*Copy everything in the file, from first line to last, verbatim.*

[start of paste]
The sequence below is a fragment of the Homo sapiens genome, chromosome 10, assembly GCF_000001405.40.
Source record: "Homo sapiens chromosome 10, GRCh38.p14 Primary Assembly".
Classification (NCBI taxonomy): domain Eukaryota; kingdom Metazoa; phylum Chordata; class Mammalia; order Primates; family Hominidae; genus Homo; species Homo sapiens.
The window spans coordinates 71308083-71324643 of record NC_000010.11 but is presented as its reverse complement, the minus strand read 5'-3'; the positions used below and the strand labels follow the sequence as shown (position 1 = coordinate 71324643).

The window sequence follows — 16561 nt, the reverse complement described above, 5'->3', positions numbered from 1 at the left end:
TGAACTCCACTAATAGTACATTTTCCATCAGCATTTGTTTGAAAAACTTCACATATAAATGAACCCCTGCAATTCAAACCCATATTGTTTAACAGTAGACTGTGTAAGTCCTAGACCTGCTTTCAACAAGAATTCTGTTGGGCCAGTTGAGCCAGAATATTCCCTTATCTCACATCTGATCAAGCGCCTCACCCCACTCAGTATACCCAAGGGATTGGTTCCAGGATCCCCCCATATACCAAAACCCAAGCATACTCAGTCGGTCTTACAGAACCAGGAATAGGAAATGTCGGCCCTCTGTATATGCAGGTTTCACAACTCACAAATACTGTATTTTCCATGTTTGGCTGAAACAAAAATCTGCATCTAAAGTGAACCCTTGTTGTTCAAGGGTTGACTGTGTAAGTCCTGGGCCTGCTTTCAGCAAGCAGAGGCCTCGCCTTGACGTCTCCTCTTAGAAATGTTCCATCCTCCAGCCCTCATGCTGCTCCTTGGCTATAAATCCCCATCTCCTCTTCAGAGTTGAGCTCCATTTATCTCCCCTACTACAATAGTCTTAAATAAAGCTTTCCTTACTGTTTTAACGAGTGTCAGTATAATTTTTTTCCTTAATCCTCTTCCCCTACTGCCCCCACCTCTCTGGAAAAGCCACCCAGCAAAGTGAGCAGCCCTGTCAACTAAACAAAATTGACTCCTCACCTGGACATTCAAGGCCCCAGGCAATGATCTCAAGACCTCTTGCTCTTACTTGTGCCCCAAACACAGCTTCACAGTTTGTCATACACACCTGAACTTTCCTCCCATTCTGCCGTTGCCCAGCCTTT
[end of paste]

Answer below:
The sequence below is a fragment of the Homo sapiens genome, chromosome 10, assembly GCF_000001405.40.
Source record: "Homo sapiens chromosome 10, GRCh38.p14 Primary Assembly".
Classification (NCBI taxonomy): domain Eukaryota; kingdom Metazoa; phylum Chordata; class Mammalia; order Primates; family Hominidae; genus Homo; species Homo sapiens.
The window spans coordinates 71308083-71324643 of record NC_000010.11 but is presented as its reverse complement, the minus strand read 5'-3'; the positions used below and the strand labels follow the sequence as shown (position 1 = coordinate 71324643).

The window sequence follows — 16561 nt, the reverse complement described above, 5'->3', positions numbered from 1 at the left end:
TGAACTCCACTAATAGTACATTTTCCATCAGCATTTGTTTGAAAAACTTCACATATAAATGAACCCCTGCAATTCAAACCCATATTGTTTAACAGTAGACTGTGTAAGTCCTAGACCTGCTTTCAACAAGAATTCTGTTGGGCCAGTTGAGCCAGAATATTCCCTTATCTCACATCTGATCAAGCGCCTCACCCCACTCAGTATACCCAAGGGATTGGTTCCAGGATCCCCCCATATACCAAAACCCAAGCATACTCAGTCGGTCTTACAGAACCAGGAATAGGAAATGTCGGCCCTCTGTATATGCAGGTTTCACAACTCACAAATACTGTATTTTCCATGTTTGGCTGAAACAAAAATCTGCATCTAAAGTGAACCCTTGTTGTTCAAGGGTTGACTGTGTAAGTCCTGGGCCTGCTTTCAGCAAGCAGAGGCCTCGCCTTGACGTCTCCTCTTAGAAATGTTCCATCCTCCAGCCCTCATGCTGCTCCTTGGCTATAAATCCCCATCTCCTCTTCAGAGTTGAGCTCCATTTATCTCCCCTACTACAATAGTCTTAAATAAAGCTTTCCTTACTGTTTTAACGAGTGTCAGTATAATTTTTTTCCTTAATCCTCTTCCCCTACTGCCCCCACCTCTCTGGAAAAGCCACCCAGCAAAGTGAGCAGCCCTGTCAACTAAACAAAATTGACTCCTCACCTGGACATTCAAGGCCCCAGGCAATGATCTCAAGACCTCTTGCTCTTACTTGTGCCCCAAACACAGCTTCACAGTTTGTCATACACACCTGAACTTTCCTCCCATTCTGCCGTTGCCCAGCCTTT